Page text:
The UNR Resonator Fridge is still accepting donations via their venmo, @unr_resonatorfridge, Cashapp, $unrresonatorfridge and Amazon Wishlist. Individuals interested in serving as volunteers can sign up via the team’s Google Form. Donation guidelines are listed in English and Spanish.
The Daily reached out to the city numerous times in person, over the phone and email. Although individual calls were not timestamped, the following are records of emails sent to city officials.
City Manager Darrel Pyle: 3:49 p.m., July 29. Pyle was on vacation.
Chief Diversity and Equity Officer Cinthya Allen: 8:17 a.m., Aug. 2. No response.
City Planning and Community Development Director Jane Hudson: 11:05 a.m., Aug. 4. Sent an email following an agreement to meet in person and answer questions made on Aug. 2. Responded at 12:44 p.m. asking for questions in advance and never followed up after the request was denied.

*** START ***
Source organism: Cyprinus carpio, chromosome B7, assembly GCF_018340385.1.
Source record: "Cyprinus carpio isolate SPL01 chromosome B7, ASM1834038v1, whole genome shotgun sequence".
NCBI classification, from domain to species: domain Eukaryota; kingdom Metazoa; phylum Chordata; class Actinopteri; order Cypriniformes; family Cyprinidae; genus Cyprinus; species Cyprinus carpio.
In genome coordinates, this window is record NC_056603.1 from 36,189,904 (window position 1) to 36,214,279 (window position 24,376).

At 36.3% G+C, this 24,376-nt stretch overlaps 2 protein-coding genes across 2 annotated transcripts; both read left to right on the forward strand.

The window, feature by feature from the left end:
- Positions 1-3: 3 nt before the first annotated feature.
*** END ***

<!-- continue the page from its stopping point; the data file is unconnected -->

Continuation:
In-person conversation with Mayor Breea Clark: About 8:30 p.m. during inter-faith prayer night for the homeless. Addressed Clark and asked for a meeting. Walked away after her request to send questions ahead of time was denied.
Pyle with Hudson and Clark copied: 11:56 a.m., Aug. 10. No response.
Assistant City Attorney Anthony Purinton: 2:43 p.m., Aug. 24. Wrote he could not comment on ordinance amendments until further progress was made.